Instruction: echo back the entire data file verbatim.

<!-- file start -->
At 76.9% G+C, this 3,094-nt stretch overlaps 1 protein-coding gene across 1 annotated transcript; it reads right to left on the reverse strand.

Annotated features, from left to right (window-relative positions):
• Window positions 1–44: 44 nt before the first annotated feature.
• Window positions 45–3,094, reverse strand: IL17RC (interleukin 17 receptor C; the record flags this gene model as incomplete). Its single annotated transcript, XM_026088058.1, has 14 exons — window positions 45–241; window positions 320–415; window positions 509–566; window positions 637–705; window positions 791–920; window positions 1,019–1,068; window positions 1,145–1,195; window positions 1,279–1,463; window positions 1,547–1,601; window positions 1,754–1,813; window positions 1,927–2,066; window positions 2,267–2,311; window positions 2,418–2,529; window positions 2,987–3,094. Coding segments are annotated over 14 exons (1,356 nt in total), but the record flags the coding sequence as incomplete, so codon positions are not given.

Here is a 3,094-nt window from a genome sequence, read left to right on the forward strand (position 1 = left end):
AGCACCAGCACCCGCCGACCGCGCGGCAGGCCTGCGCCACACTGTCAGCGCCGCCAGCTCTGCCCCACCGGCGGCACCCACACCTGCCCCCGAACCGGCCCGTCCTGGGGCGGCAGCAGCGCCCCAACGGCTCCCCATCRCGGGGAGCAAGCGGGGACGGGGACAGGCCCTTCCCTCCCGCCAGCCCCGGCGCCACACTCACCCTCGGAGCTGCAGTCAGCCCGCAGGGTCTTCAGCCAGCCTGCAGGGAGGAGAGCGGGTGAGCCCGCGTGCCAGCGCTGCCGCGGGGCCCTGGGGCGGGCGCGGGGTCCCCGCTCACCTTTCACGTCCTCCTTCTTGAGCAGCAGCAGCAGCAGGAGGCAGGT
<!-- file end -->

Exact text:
At 76.9% G+C, this 3,094-nt stretch overlaps 1 protein-coding gene across 1 annotated transcript; it reads right to left on the reverse strand.

Annotated features, from left to right (window-relative positions):
• Window positions 1–44: 44 nt before the first annotated feature.
• Window positions 45–3,094, reverse strand: IL17RC (interleukin 17 receptor C; the record flags this gene model as incomplete). Its single annotated transcript, XM_026088058.1, has 14 exons — window positions 45–241; window positions 320–415; window positions 509–566; window positions 637–705; window positions 791–920; window positions 1,019–1,068; window positions 1,145–1,195; window positions 1,279–1,463; window positions 1,547–1,601; window positions 1,754–1,813; window positions 1,927–2,066; window positions 2,267–2,311; window positions 2,418–2,529; window positions 2,987–3,094. Coding segments are annotated over 14 exons (1,356 nt in total), but the record flags the coding sequence as incomplete, so codon positions are not given.

Here is a 3,094-nt window from a genome sequence, read left to right on the forward strand (position 1 = left end):
AGCACCAGCACCCGCCGACCGCGCGGCAGGCCTGCGCCACACTGTCAGCGCCGCCAGCTCTGCCCCACCGGCGGCACCCACACCTGCCCCCGAACCGGCCCGTCCTGGGGCGGCAGCAGCGCCCCAACGGCTCCCCATCRCGGGGAGCAAGCGGGGACGGGGACAGGCCCTTCCCTCCCGCCAGCCCCGGCGCCACACTCACCCTCGGAGCTGCAGTCAGCCCGCAGGGTCTTCAGCCAGCCTGCAGGGAGGAGAGCGGGTGAGCCCGCGTGCCAGCGCTGCCGCGGGGCCCTGGGGCGGGCGCGGGGTCCCCGCTCACCTTTCACGTCCTCCTTCTTGAGCAGCAGCAGCAGCAGGAGGCAGGT